In no way is the house at 2650 Zamora a product of its architect alone, the gardens and interior spaces carry the creative stamp of his wife Marina Reyes Antonio. They complemented each other, with Pablo’s shyness balanced by Marina’s outgoing nature.
It was her sense of style that attracted to him to her after they had been introduced by mutual clients; he was the architect of Chief Justice Jose Yulo Sr. while Marina was the designer of Cecille Yulo. He was charmed by the way she had fixed her home and later said he could never have married someone who did not have an artistic eye for such things.
Born Marina del Rosario Reyes in Binondo, September 19, 1910 to Francisco Baptista Reyes and Adriana del Rosario, was the niece of Rafael Roces, who had married her father’s sister Inocencia Reyes. Her father’s other sibling was Nicanor Reyes who founded Far Eastern University. She was also a first cousin of brothers Alejandro Reyes Roces, National Artist for Literature, and Alfredo “Ding” Roces, a contemporary painter and writer. But Pablo Antonio was already the architect of the Roces clan even before he and Marina married.
Very often both architect and fashion designer shared clients.
Marina began her career in the 1930’s. She was one of the pioneers of pre-war ladies’ fashion, and in a career that spanned span of fifty years she would design Filipiniana and wedding gowns for some of Manila’s most prominent women.
Her clients have included Nini Quezon, Mrs. Cecilia Yulo, Mrs. Tessie Yulo, Mrs. Douglas Mac Arthur, writer Claire Booth Luce, Mrs. Ateta Gana, Mrs. Cecilia Magsaysay, Senator and Congresswoman Loren Legarda, the first Miss Philippines Chita Zaldarriaga-Arnaiz and many more.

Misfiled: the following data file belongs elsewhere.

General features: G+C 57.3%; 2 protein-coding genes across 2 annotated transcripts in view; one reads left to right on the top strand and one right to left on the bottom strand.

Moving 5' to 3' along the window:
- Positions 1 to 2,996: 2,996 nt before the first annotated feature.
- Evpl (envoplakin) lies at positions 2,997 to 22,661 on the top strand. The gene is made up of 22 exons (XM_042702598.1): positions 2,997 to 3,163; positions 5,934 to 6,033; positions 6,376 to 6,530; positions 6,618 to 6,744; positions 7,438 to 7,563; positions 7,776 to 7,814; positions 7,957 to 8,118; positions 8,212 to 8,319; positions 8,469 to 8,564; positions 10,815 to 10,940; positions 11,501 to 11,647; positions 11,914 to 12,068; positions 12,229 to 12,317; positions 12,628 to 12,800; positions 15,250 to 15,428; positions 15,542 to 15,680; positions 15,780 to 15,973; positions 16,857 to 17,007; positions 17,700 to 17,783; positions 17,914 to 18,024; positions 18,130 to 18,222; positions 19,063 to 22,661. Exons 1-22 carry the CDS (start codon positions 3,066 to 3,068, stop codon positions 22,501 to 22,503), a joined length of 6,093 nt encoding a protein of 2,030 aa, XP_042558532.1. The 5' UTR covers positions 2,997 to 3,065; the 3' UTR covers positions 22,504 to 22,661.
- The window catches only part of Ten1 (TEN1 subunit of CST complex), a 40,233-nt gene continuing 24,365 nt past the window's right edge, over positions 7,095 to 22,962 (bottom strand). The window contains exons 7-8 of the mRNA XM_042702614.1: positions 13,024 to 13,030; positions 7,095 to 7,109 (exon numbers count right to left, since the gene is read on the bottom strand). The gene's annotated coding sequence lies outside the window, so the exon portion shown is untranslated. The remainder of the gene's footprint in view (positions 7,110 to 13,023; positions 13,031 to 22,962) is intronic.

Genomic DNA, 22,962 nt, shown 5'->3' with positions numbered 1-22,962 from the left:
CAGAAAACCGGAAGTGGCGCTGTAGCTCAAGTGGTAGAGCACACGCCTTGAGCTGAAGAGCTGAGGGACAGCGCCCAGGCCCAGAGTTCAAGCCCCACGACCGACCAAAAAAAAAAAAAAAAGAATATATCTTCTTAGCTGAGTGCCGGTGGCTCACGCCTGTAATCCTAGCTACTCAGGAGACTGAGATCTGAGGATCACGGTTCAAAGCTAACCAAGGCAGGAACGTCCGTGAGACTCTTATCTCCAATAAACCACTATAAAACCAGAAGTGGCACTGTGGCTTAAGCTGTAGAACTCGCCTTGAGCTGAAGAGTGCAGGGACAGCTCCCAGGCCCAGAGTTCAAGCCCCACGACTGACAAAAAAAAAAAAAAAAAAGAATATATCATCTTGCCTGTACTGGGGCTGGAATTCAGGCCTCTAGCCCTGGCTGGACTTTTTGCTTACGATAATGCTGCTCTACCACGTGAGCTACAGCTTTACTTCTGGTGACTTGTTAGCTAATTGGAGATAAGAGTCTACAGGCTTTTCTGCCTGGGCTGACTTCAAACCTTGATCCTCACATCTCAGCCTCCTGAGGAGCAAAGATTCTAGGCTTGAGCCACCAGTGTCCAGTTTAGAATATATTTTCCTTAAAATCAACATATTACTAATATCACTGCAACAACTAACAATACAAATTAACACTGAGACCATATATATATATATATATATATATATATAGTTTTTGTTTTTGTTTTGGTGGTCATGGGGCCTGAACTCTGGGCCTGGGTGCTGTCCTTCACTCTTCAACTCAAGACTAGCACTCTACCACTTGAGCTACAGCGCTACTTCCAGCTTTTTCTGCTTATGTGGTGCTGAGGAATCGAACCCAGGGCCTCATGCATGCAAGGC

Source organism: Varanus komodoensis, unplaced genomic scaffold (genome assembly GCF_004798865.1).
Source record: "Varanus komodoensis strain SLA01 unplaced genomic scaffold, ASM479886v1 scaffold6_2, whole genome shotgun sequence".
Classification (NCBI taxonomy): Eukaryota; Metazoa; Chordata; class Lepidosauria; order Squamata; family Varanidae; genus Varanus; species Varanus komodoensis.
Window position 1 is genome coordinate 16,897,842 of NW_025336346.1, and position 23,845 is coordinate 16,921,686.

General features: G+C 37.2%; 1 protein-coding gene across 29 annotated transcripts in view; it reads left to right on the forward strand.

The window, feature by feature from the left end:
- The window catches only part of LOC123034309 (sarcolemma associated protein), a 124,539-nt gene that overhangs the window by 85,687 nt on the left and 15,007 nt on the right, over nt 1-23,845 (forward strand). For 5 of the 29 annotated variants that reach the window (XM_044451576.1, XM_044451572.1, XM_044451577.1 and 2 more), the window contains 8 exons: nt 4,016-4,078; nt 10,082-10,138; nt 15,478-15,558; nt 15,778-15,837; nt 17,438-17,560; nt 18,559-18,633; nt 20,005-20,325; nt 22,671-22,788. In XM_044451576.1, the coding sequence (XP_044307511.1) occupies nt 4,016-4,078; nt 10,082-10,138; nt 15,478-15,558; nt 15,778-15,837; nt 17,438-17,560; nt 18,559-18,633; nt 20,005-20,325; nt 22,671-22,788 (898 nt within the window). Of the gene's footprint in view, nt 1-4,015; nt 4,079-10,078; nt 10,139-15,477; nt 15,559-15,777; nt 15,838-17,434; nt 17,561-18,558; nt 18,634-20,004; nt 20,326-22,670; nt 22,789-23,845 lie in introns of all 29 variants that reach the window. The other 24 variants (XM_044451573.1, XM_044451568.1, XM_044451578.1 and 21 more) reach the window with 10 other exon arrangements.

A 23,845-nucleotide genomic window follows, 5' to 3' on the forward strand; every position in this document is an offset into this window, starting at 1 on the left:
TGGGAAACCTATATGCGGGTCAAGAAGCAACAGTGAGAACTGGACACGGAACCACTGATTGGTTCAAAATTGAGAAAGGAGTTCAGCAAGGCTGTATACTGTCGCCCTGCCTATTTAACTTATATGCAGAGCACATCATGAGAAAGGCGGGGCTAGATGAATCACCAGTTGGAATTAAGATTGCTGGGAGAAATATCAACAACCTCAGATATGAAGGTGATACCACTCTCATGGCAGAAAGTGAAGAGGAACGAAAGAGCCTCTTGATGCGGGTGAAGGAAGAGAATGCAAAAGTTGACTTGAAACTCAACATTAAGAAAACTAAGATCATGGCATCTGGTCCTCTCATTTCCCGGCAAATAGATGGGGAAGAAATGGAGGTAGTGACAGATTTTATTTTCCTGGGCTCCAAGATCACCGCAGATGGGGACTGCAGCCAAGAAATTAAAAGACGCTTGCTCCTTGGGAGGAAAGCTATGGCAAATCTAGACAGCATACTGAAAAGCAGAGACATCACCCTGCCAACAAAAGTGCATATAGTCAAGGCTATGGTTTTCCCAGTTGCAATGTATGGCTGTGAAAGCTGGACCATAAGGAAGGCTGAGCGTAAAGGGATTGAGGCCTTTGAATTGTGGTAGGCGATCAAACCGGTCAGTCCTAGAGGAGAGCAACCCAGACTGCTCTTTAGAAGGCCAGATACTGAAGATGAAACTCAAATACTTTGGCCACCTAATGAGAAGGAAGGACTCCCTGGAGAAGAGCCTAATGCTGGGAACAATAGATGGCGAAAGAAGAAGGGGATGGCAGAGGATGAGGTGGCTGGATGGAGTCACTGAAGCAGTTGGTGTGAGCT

Marina was known for her Filipiana gowns, and for her delicate embroidery, beadwork and hand painted designs. Her details were fine and intricate, and she would create roses from bias strips of organdy. Her silhouette was figure flattering and feminine.
She would always entertain her clients with merienda so that her designing career was as much social as it was a business. Brides became close friends and she would gift them with a christening gown when they had their first child.
Marina loved the garden, tending to it carefully with her longtime gardener Paquito. She enjoyed entertaining and cooking for family and friends. She would create her signature rimas (breadfruit) with her harvest from the garden, cooking it carefully so that it emerged like maron glace (candied chestnuts).
Marina’s mother had taught her that if one knew how to cook and to sew, one would never lack for anything and she made sure to pass these lessons on to her children and grandchildren.
Her passions for fashion, food and flowers were inherited by first born Malu Veloso also pursued a career in design, as did her granddaughters Vicky and Letlet Veloso. Her sons Luis (Chito) and Ramon were already handling landscaping jobs while they were still in college. Pablo Jr., Chito and Ramon became architects while Victor [now deceased] became an engineer and the youngest, Francis (Pancho) is a visual artist.
Marina passed away peacefully in 2006 at the age of 96, but her spirit lives on in Zamora’s lush gardens, in the display of her gowns in one of the rooms and in the atelier now used by her daughter Malu and granddaughter Letlet.
Joaquin, Nick. “Mr. F.E.U.: The Culture Hero That Was Nicanor Reyes.” Far Eastern University, Kyodo Printing Co., 1995.